Construction projects throughout Australia continue to face significant cost pressures, a leading quantity surveyor says.

During a recent interview, Niall McAree, Director of quantity surveying firm Rawlinsons Cost Management, spoke with Sourceable about the outlook for cost and price escalation on construction projects throughout Australia.

The interview comes as Rawlinsons forecasted in April  that price escalation of between 4 and 6 percent would occur on construction projects across the nation’s capital cities in calendar 2024.

According to McAree, this is well below the 10-12 percent annual increases that were seen during COVID.

Nevertheless, it remains above the approximately 3.5 to 5 percent annual rates of price escalation which were common prior to the pandemic.

He says that this may be disappointing for some project owners and contractors, who may have hoped that costs and prices would drop back following the pandemic surge.

“We are coming off historical highs that have largely been driven by COVID and various impacts of that in delays in materials and huge price increases in materials like timber and steel,” McAree said.

“Toward the end of 2023, we started to see an easing of those cost pressures on material prices.

“Across Australia, we are forecasting price escalation of somewhere between four and six percent across 2024 …

“… So we are coming back toward a certain amount of normalisation (in price escalation) but we were starting from a very high point because of the COVID spike.

“I think there were hopes more than anything in the marketplace from clients and builders that we were going to see a bit of a decline.

“However, whilst things are stabilising, it (cost and price escalation) is still trending upwards.”

McAree’s comments come as the most recent Producer Price Index data published by the Australian Bureau of Statistics indicates that output prices for building construction increased by 1.6 percent in the March quarter and by 5.9 percent over the year to March.

This is well below the 12.8 percent annual price increase that was recorded during the peak of the COVID-era price boom over the twelve months to September 2022.

Nonetheless, it still represents a historically elevated level of price escalation.

In civil construction, output price increases have been more modest at 1.3 percent for the quarter and 3.7 percent for the year to March.

Since the COVID outbreak in March 2020, output prices have increased by 28 percent and 25 percent for building and civil construction respectively.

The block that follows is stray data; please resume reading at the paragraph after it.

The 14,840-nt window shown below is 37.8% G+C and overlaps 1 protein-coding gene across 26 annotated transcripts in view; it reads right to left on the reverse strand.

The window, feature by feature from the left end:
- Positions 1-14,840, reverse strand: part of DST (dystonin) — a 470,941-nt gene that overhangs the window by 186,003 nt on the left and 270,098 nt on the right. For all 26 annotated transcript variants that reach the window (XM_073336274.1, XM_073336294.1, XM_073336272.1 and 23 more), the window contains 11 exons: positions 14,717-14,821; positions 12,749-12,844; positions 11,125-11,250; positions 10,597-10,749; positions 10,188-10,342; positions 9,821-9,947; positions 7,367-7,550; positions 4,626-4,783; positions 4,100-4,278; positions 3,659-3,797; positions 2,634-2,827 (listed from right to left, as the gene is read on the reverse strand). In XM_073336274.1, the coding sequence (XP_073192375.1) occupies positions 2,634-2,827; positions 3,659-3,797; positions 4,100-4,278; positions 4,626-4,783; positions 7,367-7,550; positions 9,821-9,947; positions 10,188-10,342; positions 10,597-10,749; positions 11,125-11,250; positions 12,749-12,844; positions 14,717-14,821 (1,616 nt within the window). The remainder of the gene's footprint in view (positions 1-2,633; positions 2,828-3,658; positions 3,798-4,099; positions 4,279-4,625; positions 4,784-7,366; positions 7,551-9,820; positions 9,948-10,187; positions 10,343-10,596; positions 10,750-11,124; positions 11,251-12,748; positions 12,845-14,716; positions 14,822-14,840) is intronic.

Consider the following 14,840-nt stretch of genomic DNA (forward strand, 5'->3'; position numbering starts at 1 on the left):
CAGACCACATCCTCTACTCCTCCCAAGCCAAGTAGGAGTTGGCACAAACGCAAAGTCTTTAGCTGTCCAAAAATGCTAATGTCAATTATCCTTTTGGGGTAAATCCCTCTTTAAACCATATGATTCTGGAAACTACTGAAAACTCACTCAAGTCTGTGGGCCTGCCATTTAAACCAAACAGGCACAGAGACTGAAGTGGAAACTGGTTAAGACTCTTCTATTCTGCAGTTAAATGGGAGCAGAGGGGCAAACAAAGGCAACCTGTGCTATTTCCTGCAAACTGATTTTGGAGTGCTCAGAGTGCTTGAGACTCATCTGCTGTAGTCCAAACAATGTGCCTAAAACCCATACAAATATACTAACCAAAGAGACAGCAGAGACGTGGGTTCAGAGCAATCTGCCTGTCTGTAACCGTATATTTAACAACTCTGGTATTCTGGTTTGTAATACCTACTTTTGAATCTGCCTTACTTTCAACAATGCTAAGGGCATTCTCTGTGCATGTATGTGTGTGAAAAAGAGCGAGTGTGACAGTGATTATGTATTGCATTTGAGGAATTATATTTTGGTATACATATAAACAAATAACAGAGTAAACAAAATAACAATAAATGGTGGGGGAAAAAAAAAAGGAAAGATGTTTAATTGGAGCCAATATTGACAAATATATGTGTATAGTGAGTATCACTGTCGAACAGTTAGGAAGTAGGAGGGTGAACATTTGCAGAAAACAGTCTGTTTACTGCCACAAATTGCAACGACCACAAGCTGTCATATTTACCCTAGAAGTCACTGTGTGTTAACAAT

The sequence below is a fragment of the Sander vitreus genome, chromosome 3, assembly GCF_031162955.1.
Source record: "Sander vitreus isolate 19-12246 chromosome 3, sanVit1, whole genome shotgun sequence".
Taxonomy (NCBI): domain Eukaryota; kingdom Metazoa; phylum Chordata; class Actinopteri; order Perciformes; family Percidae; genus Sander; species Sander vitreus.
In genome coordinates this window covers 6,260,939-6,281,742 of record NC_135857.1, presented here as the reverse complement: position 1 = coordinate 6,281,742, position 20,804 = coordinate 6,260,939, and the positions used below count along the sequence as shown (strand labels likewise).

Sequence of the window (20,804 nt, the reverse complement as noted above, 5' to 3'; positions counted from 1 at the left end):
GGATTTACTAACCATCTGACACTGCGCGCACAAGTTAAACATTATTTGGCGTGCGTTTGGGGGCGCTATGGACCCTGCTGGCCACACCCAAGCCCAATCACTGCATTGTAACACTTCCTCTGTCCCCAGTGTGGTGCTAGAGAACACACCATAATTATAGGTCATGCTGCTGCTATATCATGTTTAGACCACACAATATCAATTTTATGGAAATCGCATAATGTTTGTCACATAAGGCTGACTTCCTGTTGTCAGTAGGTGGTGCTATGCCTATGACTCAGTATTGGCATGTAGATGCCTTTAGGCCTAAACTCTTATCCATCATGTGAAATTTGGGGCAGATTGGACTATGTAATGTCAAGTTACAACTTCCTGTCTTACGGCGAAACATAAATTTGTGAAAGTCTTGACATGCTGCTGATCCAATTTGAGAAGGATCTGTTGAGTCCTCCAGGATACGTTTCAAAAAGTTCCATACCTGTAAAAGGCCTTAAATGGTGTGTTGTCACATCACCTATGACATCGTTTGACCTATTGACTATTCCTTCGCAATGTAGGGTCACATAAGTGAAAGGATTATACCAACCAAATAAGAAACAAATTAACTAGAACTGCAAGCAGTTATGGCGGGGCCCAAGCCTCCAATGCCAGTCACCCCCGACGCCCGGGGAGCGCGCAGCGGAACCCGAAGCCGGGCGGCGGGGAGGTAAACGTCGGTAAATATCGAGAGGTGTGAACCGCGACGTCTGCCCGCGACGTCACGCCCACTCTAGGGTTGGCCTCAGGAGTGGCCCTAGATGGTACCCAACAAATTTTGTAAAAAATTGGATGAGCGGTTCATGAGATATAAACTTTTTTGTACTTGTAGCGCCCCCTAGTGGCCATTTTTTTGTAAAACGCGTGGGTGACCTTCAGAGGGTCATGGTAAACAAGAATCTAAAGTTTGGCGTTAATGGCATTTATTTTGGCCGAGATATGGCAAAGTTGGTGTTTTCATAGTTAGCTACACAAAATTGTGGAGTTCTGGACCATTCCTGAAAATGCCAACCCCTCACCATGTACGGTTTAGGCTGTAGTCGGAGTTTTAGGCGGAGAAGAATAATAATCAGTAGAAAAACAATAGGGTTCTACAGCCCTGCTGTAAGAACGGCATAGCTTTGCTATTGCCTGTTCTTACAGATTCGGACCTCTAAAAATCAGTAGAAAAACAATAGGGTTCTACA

As mentioned above, Rawlinsons has forecast further output price escalation of between four the six percent across all Australian capital cities in calendar 2024.

In particular, across the calendar year, Rawlinsons has forecast output price increases of:

  • 4.0 percent in Sydney and Hobart
  • 5.0 percent in Canberra
  • 5.5 percent in Perth; and
  • 6.0 percent in Melbourne, Brisbane, Adelaide and Darwin.

(Forecast rates of output price escalation on construction projects in 2024. Source: April 2024 Quarterly Update, Rawlinsons Cost Management)


Pressures on Several Fronts

According to McAree, projects are under pressure in several areas.

First, there are challenges in terms of skilled labour shortages.

This has arisen not only on account of heavy workloads but also a significant number of existing worker retirements that occurred during COVID.

Meeting these challenges through skilled migration has been difficult on account of a constrained supply of workers internationally along with challenges in housing foreign workers in Australia.

Meanwhile, government efforts to beef up training and apprentice support will take time before having a material impact upon the current situation.

When combined with sluggish productivity improvements, the shortage of skilled workers creates further cost challenges in terms of increased project timelines.

On this score, McAree says that projects which may have previously taken ten to twelve months to complete might now take fourteen to sixteen months.

For private developers, this means an additional four to six months before their asset comes into operation and produces an income stream.